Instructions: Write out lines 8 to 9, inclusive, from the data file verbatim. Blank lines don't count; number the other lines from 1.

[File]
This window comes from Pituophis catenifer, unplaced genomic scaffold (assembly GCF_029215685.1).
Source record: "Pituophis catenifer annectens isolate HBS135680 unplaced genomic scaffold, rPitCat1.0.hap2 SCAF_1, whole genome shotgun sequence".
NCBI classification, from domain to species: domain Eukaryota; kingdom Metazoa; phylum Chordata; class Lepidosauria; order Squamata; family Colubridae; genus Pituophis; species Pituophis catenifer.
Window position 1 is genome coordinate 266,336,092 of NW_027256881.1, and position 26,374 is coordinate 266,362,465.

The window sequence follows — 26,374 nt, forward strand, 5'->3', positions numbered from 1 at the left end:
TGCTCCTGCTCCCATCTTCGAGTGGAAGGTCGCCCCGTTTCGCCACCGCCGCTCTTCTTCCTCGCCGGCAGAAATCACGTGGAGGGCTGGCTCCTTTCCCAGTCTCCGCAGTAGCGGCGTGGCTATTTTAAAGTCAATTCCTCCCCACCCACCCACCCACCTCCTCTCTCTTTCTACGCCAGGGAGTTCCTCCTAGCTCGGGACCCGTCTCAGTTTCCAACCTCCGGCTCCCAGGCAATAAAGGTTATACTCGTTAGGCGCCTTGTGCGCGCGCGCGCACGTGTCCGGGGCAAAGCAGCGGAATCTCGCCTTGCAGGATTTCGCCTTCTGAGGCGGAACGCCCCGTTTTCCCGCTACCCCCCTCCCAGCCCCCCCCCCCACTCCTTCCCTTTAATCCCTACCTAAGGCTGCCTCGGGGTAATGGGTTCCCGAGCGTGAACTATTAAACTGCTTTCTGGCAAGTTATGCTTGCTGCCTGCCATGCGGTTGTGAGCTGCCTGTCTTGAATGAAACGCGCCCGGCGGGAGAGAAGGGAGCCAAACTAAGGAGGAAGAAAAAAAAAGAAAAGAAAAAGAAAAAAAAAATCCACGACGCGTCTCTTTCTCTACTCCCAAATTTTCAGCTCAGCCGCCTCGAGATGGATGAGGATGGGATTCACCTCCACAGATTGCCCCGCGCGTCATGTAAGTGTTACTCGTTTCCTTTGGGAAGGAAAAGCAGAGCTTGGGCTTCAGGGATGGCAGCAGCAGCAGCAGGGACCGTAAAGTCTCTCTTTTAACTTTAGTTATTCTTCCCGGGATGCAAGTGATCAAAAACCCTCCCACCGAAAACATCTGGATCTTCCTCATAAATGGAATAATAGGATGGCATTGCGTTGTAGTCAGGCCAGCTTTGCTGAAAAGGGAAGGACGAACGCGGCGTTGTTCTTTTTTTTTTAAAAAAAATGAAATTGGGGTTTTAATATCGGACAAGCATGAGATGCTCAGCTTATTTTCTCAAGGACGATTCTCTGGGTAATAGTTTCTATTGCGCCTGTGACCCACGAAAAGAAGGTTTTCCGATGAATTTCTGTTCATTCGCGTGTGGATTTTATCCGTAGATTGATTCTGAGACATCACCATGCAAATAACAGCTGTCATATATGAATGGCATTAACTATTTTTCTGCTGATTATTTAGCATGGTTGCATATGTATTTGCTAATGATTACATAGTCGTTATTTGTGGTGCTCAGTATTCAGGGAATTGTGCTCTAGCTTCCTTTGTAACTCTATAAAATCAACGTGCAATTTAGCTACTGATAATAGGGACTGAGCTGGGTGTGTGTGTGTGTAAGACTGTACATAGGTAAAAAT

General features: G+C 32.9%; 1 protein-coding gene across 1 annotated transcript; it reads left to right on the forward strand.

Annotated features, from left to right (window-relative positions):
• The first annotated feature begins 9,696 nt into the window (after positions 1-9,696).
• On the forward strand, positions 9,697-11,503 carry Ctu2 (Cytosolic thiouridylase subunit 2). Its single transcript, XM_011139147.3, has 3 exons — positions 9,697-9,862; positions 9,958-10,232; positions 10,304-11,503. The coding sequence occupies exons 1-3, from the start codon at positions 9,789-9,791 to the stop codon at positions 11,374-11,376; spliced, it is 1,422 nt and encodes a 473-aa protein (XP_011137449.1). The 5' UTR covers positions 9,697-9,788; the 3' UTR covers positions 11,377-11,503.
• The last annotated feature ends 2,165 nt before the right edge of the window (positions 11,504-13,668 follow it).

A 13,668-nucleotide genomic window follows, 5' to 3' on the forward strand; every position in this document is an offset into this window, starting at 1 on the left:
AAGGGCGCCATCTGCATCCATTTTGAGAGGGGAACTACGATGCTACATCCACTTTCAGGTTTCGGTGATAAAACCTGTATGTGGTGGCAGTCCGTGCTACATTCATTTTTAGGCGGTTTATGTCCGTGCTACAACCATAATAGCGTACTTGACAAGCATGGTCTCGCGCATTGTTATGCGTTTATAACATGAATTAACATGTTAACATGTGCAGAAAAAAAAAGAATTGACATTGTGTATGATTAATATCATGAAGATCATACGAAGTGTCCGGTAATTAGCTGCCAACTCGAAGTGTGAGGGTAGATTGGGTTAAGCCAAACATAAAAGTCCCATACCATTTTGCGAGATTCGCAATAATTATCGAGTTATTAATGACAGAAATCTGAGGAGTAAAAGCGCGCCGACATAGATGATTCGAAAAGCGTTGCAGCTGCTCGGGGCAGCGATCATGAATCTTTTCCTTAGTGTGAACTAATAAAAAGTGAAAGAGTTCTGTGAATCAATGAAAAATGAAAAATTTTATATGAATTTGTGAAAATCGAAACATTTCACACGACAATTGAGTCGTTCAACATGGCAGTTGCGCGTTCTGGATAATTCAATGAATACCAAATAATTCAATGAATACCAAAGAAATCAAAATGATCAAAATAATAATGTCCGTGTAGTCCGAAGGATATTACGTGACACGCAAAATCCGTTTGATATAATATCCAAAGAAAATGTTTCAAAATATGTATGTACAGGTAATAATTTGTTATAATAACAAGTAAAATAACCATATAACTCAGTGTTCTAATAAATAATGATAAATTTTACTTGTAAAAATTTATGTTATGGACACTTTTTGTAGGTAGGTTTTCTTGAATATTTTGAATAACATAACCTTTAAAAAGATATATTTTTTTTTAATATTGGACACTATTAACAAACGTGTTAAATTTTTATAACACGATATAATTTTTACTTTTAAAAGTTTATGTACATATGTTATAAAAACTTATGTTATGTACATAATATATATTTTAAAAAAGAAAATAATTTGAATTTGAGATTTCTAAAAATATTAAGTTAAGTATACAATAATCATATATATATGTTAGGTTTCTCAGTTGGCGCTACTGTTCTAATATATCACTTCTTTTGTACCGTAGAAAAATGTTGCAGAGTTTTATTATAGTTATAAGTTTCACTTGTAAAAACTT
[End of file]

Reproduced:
Annotated features, from left to right (window-relative positions):
• The first annotated feature begins 9,696 nt into the window (after positions 1-9,696).